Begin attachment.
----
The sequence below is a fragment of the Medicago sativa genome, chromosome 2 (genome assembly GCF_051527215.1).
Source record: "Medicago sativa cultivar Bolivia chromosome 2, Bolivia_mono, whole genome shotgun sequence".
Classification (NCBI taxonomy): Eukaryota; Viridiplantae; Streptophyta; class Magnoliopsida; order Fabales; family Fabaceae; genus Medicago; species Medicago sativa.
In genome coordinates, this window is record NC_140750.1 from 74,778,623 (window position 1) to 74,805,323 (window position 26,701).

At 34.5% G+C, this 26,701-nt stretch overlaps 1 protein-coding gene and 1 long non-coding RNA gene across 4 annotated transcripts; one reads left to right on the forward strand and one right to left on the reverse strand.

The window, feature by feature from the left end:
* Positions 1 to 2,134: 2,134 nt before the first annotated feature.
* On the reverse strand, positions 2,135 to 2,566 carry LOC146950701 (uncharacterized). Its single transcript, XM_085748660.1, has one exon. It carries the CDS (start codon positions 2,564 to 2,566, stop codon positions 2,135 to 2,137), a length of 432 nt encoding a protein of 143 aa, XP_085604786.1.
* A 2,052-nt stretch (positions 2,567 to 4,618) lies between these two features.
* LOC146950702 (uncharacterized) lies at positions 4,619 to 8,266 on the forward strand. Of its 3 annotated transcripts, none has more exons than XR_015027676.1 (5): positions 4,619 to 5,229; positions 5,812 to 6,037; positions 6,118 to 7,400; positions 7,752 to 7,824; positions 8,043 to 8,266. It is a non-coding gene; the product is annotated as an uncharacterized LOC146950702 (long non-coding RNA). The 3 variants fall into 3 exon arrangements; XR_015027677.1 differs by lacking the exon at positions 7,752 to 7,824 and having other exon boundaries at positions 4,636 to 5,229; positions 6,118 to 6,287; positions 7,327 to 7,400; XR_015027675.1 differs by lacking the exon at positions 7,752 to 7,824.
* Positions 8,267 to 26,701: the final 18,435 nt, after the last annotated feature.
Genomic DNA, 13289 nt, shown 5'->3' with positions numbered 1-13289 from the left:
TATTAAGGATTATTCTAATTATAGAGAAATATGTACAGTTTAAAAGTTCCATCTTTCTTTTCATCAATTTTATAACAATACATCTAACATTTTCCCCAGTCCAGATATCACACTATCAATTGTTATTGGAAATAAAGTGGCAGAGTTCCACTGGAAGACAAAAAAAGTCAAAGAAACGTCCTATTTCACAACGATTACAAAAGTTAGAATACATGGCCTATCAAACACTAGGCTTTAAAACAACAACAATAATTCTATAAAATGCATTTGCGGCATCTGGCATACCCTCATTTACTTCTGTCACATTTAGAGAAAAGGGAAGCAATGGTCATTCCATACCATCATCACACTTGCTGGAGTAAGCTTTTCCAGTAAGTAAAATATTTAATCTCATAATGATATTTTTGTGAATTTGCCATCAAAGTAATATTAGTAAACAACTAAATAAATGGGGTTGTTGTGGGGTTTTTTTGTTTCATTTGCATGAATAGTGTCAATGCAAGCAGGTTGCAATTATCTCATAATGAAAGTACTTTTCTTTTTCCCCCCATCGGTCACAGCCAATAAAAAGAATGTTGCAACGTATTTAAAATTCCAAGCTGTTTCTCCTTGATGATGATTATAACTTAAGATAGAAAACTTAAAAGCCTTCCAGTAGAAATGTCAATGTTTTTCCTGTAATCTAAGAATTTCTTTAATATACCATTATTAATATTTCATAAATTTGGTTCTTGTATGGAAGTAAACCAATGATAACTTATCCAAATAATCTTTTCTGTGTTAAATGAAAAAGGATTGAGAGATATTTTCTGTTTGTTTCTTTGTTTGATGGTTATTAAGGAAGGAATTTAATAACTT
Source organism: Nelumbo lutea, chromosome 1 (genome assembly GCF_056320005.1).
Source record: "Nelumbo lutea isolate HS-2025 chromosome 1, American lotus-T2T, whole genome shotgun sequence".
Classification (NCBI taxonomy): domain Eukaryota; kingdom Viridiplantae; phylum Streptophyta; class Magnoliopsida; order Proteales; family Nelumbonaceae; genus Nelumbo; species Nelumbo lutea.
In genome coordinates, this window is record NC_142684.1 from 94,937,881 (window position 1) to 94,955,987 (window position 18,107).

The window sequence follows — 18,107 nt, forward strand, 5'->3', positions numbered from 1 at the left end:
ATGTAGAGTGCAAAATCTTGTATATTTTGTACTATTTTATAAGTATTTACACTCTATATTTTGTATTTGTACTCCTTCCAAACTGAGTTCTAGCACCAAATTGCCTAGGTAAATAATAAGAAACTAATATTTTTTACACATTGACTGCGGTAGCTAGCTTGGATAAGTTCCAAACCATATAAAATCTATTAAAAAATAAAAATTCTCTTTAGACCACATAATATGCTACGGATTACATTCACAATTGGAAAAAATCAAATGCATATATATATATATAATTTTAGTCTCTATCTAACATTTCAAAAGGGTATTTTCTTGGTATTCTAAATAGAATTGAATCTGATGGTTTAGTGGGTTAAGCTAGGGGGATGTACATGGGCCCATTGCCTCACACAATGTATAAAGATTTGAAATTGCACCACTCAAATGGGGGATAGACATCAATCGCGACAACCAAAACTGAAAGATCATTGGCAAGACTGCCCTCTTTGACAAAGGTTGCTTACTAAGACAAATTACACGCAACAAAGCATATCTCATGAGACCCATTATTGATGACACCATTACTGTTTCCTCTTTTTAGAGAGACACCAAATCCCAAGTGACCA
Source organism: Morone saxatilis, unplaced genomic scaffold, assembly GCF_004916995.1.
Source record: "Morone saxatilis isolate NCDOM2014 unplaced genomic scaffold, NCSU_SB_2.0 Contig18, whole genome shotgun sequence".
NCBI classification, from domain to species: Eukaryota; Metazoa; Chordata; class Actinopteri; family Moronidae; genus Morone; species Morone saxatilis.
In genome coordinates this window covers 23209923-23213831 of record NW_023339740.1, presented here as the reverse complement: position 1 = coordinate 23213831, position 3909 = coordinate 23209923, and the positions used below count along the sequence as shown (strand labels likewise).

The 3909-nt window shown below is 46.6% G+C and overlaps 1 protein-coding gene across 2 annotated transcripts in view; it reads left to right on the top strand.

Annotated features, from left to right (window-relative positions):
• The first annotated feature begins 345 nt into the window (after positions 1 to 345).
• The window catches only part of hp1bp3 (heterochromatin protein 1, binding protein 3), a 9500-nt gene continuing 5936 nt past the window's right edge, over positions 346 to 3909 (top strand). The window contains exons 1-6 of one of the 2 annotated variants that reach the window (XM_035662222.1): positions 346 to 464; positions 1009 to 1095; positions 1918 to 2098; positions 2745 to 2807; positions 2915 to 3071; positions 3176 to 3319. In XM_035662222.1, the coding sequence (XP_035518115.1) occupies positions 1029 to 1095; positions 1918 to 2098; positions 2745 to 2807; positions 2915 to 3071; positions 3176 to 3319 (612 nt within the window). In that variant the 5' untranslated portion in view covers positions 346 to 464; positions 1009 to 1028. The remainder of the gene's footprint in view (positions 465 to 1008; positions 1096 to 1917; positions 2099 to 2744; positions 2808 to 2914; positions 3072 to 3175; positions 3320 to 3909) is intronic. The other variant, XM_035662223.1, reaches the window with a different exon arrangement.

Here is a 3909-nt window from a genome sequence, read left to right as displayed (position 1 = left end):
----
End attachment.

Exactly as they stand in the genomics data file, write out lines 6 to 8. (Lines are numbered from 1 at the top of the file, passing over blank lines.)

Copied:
The window, feature by feature from the left end:
* Positions 1 to 2,134: 2,134 nt before the first annotated feature.
* On the reverse strand, positions 2,135 to 2,566 carry LOC146950701 (uncharacterized). Its single transcript, XM_085748660.1, has one exon. It carries the CDS (start codon positions 2,564 to 2,566, stop codon positions 2,135 to 2,137), a length of 432 nt encoding a protein of 143 aa, XP_085604786.1.